Screen Shot 2012-03-14 at 8.53.33 PM.pngThanks to Bettina Siegel, whose blog “The Lunch Tray,” and her online petition on asking Agriculture Secretary Tom Vilsack to “put an immediate end to the use of “pink slime” in our children’s school food,” she has now, according to breaking AP news, forced the U.S. Department of Agriculture to offer schools choice in ground beef buys amid growing concern over the ammonia-treated filler critics call “pink slime.” Under the change to be announced Thursday, schools will be able to choose between beef patties made with the filler or bulk ground beef without it.

Democracy and transparency is a good thing as well as a bit messy.

The controversy over so-called “pink slime” has been ongoing since 2009 and centers on a processed ingredient from Beef Products Inc. (BPI), common in ground beef that is exposed to ammonium hydroxide gas to kill bacteria.

I have been a supporter of BPI’s quest for a safer beef product and its leadership in testing for E. coli O157:H7 and other non-O157:H7 bacteria – the so-called “Big Six.” But for BPI’s commercial testing of its product for the “Big Six” it is likely that FSIS would not have moved as quickly in 2011 to deem those bacteria adulterants like their bad big brother E. coli O157:H7 was in 1994.

However, I am a firm believer in letting consumers know what is in the food they eat and what is fed to their kids. Frankly, other than the “ick factor” of “pink slime” perhaps BPI has a story to tell of its product that “The Lunch Tray” would be interested in serving?

  • Minkpuppy

    It’s not only consumers that have a right to know about this stuff. I know some retailers that are also steaming mad about this.

    Because it’s not labeled, retailers can unknowingly purchase fresh ground beef that contains LFTB. They feel ripped off and I don’t blame them. It comes across like this crap is being used to increase ground beef pounds overall so that the grinder can make more money off it while keeping mum that a good chunk of that ground beef actually contains LFTB rather than higher quality muscle meat. There doesn’t seem to be an established limit in the regs or directives of how much of this stuff can be used in ground beef. I personally know a sausage maker that considers it to be junk–it just doesn’t have the same binding properties of 100% muscle meat.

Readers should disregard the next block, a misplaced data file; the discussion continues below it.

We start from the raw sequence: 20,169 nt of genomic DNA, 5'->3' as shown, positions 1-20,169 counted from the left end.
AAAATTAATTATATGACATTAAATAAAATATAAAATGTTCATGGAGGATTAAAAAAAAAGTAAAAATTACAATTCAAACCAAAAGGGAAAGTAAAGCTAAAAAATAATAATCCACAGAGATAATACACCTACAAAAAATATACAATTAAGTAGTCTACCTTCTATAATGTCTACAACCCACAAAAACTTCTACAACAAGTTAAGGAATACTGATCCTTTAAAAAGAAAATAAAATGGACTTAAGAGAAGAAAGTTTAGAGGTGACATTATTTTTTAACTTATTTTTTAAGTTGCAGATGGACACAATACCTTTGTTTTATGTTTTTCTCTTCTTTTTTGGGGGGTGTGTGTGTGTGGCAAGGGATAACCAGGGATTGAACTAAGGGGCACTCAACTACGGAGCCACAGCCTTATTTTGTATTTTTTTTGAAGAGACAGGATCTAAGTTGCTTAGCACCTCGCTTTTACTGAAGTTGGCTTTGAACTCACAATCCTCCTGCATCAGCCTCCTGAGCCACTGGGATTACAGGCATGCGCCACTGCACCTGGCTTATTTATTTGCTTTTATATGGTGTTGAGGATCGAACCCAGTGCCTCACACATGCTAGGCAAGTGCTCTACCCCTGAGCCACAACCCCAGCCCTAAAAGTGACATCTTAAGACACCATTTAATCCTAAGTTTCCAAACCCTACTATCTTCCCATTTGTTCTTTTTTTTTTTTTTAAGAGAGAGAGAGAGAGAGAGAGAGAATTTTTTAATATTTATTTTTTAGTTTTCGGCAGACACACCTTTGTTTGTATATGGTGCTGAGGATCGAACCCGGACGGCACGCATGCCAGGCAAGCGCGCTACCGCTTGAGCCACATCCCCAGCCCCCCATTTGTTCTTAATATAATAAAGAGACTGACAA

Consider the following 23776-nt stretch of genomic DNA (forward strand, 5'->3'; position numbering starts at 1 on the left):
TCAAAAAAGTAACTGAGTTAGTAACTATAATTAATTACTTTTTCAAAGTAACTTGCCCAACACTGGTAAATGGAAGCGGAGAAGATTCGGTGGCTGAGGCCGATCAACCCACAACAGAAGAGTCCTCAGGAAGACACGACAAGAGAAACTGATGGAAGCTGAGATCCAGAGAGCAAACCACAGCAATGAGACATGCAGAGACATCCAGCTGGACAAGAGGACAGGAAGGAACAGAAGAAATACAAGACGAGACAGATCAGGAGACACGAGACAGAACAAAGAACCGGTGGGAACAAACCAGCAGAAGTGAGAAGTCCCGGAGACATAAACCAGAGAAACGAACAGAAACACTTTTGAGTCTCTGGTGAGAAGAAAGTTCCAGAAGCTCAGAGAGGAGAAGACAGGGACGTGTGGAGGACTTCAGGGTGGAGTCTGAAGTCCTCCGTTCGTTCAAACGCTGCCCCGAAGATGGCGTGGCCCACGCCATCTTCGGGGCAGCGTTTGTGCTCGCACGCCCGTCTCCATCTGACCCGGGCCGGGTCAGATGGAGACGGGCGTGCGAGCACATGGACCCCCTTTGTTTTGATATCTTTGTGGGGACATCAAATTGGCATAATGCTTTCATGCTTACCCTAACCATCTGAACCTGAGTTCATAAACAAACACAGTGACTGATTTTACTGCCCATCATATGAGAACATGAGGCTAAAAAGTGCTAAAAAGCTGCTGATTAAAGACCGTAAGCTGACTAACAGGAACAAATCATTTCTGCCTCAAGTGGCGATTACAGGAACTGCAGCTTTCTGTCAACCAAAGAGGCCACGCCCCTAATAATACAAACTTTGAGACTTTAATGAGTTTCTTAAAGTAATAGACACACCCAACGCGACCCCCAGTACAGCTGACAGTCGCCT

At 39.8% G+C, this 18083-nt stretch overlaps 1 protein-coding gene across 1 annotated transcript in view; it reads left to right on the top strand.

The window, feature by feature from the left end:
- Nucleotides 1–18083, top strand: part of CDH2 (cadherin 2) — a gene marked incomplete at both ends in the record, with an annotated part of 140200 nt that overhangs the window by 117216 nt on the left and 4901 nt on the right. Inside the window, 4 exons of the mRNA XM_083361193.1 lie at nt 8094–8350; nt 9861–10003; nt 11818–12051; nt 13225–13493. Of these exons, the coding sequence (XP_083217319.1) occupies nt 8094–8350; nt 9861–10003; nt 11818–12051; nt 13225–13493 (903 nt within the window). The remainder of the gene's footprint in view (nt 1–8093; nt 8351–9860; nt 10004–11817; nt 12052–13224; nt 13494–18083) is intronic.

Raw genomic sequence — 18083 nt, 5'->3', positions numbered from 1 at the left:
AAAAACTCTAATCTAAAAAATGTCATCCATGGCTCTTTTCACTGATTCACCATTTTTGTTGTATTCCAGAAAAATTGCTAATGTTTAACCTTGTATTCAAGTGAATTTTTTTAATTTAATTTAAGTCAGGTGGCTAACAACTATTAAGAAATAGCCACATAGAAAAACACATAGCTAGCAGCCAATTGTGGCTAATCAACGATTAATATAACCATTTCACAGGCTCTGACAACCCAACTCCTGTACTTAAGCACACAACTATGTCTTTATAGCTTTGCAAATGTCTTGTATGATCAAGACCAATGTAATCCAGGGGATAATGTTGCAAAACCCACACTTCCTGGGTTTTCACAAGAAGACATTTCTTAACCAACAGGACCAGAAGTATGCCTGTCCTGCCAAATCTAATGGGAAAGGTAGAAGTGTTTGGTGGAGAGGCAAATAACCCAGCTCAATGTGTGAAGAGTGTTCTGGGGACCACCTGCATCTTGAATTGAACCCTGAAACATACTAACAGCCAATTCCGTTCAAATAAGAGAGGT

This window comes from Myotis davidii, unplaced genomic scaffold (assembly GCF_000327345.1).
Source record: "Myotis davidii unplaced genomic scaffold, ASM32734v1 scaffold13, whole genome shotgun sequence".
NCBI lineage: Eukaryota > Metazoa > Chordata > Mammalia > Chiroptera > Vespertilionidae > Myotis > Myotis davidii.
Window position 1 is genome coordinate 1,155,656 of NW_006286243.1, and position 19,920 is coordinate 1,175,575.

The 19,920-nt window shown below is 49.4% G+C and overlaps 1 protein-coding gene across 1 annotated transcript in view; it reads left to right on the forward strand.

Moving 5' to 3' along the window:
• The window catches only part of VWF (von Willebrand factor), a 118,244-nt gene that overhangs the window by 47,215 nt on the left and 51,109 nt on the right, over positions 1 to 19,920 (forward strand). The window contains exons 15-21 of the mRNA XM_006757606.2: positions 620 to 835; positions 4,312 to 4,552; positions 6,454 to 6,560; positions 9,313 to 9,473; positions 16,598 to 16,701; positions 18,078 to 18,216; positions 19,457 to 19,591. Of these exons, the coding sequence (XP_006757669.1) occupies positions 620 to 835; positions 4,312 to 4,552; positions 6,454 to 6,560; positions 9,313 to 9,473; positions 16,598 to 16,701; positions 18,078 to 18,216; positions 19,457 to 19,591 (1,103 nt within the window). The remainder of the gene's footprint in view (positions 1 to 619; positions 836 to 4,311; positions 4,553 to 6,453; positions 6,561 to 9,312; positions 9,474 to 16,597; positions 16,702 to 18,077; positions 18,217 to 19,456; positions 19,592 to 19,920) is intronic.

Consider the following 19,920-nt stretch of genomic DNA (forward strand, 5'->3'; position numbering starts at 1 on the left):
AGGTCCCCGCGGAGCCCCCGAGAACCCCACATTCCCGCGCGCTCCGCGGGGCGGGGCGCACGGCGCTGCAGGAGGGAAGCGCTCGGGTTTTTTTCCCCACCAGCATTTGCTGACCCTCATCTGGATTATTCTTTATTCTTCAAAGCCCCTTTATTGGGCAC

BPI’s lack of transparency could be attributed to a misguided attempt to protect their proprietary process which from a business angle is understandable. Unfortunately it just looks shady to consumers.

  • back to mystery meat

    Way to rock the boat Bettina. But how will this improve math and reading scores among our young scholars? School is more about parents’ affectations than it is about student’s education, apparently. The era of the helicopter parent will be a short one…and dysfunctional helicopters seldom enjoy soft landings. Historians will be left scratching their heads. But for today we shall all jump on the ‘yuck factor’ bandwagon at the head of the foodie clown circus parade. Ain’t it exciting?

  • Tamara

    back to mystery meat – Apparently you don’t subscribe to the “you are what you eat” theory, but the funny thing is … you are.

  • Tasty Cakes

    I find it amusing that so many people are up in arms about the “ick factor” of LFTB. It shows they truly have no idea of what really goes on in the food industry, and how many things they are putting in their mouths every day that they would deem “icky” if they saw the way they were being produced or handled at some point in the food chain.

    How do you know the picker of your produce didn’t also just pick their nose, or use the commode without applying the wonderful alcohol gel pump posted at the door to fully santiize their hands? Do you want to see the catlle or swine kill floor, hide ripper and bunger before a hot steak or pork chops? The list goes on and on and on… How do you really know about your food unless you grow it or raise it and process it yourself (sadly, few of us can or will these days).

    I am kind of sickened if I think enough about all kinds of processed food items. LFTB, and all automatically recovered meat products, Taco Meat containing less than 90% actual meat, moldy applesauce, reworked pepperoni, etc, etc… but will what I don’t know about the fresh head of cabbage or jar of pickles or loaf of bread hurt me more or less just because they look nicer??? What about taste…

    I say do a risk assessment of what you are about to eat, grow what you can yourself, buy ingredients and plan your recipe based how your health is treating you (and the other people eating it), and for goodness sake… eat what tastes good, no matter what ingredients you happen to be using or are able to use! Don’t be a fool and think that every piece of food you buy is fresh, safe and wholesome just because it looks nice and “not slimy”, but don’t be a snob either… just eat what tastes good!!!